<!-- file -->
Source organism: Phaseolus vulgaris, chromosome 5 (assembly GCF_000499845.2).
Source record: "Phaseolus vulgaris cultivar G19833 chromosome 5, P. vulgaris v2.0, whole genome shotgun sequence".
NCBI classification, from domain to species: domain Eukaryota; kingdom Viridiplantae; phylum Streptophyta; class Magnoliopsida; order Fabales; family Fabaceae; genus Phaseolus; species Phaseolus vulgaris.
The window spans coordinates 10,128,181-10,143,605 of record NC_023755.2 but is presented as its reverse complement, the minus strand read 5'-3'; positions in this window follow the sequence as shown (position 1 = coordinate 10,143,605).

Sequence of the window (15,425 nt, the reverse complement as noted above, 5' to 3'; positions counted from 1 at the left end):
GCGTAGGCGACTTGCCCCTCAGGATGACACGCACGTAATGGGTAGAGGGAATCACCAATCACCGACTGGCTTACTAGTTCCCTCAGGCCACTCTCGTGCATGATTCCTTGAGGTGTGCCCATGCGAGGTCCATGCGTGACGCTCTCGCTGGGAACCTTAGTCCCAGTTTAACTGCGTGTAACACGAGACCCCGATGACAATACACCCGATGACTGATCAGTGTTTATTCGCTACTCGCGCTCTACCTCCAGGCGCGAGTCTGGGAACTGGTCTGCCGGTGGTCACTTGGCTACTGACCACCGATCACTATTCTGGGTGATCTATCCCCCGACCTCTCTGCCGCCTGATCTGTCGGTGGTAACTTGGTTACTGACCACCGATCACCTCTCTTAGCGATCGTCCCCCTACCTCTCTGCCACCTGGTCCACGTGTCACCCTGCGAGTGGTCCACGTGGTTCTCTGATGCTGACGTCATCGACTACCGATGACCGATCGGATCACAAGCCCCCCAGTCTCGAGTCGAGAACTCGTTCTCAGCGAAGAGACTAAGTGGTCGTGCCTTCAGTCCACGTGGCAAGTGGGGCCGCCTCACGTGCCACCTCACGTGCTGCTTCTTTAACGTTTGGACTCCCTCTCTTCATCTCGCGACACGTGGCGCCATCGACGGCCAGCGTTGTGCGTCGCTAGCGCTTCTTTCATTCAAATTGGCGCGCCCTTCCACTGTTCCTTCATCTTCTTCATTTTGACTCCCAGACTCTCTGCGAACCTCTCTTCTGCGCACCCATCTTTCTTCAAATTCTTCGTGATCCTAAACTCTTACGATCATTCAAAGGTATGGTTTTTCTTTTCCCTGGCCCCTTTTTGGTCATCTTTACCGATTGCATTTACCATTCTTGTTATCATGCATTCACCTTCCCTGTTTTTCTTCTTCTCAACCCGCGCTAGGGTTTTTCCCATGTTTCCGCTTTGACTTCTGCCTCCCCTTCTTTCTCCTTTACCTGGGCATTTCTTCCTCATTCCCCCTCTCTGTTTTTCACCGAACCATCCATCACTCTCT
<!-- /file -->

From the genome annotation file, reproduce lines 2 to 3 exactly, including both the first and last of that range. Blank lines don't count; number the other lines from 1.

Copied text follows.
Source record: "Phaseolus vulgaris cultivar G19833 chromosome 5, P. vulgaris v2.0, whole genome shotgun sequence".
NCBI classification, from domain to species: domain Eukaryota; kingdom Viridiplantae; phylum Streptophyta; class Magnoliopsida; order Fabales; family Fabaceae; genus Phaseolus; species Phaseolus vulgaris.